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Quinquātrūs , ŭum, f., and Quin-quātrĭa , ōrum and ĭum, n. quinque, as falling on the fifth day after the ides; cf. Varr. L. L. 6, § 14 Müll.; Fest. p. 254 sq. ib.; Gell. 2, 21, 7,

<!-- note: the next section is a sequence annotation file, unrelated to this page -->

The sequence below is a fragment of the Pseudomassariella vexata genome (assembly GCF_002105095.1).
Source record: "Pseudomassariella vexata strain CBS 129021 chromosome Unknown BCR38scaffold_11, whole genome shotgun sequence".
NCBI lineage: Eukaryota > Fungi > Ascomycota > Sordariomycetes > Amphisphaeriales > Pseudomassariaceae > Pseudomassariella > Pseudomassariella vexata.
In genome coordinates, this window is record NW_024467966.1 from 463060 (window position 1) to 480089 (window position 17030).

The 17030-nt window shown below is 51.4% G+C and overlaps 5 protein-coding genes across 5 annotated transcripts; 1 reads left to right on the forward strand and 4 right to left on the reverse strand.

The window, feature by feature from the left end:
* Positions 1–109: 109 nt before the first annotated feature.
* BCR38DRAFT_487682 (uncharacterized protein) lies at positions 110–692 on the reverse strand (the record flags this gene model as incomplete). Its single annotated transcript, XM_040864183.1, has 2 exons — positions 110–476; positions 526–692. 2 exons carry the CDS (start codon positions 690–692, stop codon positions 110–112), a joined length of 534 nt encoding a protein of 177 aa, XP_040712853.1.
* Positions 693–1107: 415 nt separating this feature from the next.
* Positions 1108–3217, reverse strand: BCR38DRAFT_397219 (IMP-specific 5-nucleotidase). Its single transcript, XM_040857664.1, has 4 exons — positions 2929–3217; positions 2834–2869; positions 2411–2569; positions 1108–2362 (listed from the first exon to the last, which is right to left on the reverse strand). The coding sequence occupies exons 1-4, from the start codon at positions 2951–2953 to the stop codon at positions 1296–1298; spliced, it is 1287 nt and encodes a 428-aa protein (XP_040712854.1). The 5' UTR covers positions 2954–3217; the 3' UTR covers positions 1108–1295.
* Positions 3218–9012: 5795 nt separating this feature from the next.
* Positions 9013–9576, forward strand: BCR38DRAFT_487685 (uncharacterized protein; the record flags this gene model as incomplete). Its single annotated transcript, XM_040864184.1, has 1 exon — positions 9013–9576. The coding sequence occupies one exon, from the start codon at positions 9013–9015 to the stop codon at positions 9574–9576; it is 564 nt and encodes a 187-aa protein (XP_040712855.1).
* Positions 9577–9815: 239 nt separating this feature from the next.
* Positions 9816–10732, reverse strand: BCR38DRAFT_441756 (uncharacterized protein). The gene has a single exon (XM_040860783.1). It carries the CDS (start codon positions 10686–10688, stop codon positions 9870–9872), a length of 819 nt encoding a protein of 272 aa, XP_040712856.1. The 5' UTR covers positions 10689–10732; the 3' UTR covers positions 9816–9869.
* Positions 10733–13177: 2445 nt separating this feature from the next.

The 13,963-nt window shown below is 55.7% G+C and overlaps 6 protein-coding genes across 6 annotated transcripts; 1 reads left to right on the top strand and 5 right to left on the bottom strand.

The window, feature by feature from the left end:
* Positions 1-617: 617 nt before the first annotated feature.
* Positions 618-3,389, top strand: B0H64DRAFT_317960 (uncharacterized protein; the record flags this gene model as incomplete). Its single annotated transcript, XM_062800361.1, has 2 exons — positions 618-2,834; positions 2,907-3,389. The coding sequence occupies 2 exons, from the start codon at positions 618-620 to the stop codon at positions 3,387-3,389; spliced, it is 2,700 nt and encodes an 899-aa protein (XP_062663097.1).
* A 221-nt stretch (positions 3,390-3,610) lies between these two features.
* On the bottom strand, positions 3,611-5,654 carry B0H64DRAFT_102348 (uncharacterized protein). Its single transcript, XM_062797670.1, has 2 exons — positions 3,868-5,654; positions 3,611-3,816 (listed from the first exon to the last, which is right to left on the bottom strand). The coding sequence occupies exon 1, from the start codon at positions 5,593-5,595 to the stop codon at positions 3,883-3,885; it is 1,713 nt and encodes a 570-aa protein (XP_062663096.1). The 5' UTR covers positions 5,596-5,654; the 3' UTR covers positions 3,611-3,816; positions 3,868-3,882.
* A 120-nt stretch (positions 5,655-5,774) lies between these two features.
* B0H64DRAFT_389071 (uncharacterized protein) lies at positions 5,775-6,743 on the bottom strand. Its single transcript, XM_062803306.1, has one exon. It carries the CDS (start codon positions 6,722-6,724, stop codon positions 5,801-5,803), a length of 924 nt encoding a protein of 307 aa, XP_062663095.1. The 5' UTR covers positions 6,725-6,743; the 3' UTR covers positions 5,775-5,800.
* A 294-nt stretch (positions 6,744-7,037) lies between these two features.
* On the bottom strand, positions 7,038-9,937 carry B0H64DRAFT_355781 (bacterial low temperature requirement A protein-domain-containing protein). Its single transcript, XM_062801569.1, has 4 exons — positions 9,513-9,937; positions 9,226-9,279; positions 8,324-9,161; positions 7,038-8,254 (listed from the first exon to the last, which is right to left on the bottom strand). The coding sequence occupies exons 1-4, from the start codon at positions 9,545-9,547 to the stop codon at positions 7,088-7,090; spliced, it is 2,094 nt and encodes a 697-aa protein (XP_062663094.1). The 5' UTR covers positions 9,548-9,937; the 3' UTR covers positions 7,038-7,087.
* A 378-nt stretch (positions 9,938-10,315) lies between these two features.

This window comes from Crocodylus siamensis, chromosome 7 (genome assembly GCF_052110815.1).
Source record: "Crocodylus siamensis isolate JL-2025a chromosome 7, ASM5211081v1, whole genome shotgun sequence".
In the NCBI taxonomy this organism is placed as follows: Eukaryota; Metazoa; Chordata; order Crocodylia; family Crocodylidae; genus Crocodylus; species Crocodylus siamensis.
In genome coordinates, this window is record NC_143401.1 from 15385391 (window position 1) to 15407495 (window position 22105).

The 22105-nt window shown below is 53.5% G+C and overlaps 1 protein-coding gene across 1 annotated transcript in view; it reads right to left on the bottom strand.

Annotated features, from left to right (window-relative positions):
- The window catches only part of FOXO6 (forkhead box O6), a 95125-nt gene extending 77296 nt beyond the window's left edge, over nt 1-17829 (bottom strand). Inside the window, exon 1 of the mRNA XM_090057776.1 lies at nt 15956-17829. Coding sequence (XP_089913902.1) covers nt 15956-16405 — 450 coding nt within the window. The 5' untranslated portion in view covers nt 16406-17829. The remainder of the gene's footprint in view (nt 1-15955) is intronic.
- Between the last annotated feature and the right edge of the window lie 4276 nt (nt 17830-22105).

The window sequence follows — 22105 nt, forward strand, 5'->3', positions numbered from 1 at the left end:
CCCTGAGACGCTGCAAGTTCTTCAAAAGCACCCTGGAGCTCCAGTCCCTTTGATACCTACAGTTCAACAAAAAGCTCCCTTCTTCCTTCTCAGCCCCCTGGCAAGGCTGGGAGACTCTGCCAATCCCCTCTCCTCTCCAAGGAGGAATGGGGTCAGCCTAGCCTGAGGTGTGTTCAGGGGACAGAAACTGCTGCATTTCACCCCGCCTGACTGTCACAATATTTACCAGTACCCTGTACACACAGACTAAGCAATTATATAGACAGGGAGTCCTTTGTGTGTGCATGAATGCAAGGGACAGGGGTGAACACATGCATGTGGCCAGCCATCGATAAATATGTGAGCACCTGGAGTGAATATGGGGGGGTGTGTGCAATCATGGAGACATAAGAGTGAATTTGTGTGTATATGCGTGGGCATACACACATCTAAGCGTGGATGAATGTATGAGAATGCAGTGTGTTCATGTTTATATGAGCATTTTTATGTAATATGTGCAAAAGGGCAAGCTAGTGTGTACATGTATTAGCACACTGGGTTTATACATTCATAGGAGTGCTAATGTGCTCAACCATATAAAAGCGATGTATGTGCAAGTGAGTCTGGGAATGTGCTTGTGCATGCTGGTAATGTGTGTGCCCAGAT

I.a festival celebrated in honor of Minerva, the festival of Minerva (of these there were two, the greater, majores, held from the 19th to the 23d of March; and the lesser, minores or minusculae, on the 13th of June): Quinquatrus, hic dies unus, a nominis errore observatur proinde ac sint quinque. Dictus ut ab Tusculanis post diem sextum Idus similiter vocatur Sexatrus, et post diem septimum Septimatrus; “sic hic, quod erat post diem quintum Idus Quinquatrus,Varr. L. L. 6, § 14 Müll. This is described by Ov. F. 3, 809 sqq.; Plaut. Mil. 3, 1, 97: “Quinquatribus frequenti senatu causam tuam egi,Cic. Fam. 12, 25, 1: “pridie Quinquatrus,id. Att. 9, 13, 2: “Quinquatribus ultimis,Liv. 44, 20; Hor. Ep. 2, 2, 197.— “In the form Quinquatria: celebrabat et in Albano quotannis Quinquatria Minervae,Suet. Dom. 4: “sollemnia Quinquatrium,id. Ner. 34: nos Quinquatriis satis jucunde egimus, August. ap. Suet. Aug. 71; Ov. Am. 1, 8, 65.— “Of the lesser Quinquatrus: Quinquatrus minusculae dictae Juniae Idus ab similitudine majorum, quod tibicines tum feriati vagantur per urbem et conveniunt ad aedem Minervae,Varr. L. L. 6, § 17 Müll.; cf. Fest. p. 149 ib.: “et jam Quinquatrus jubeor narrare minores,Ov. F. 6, 651.
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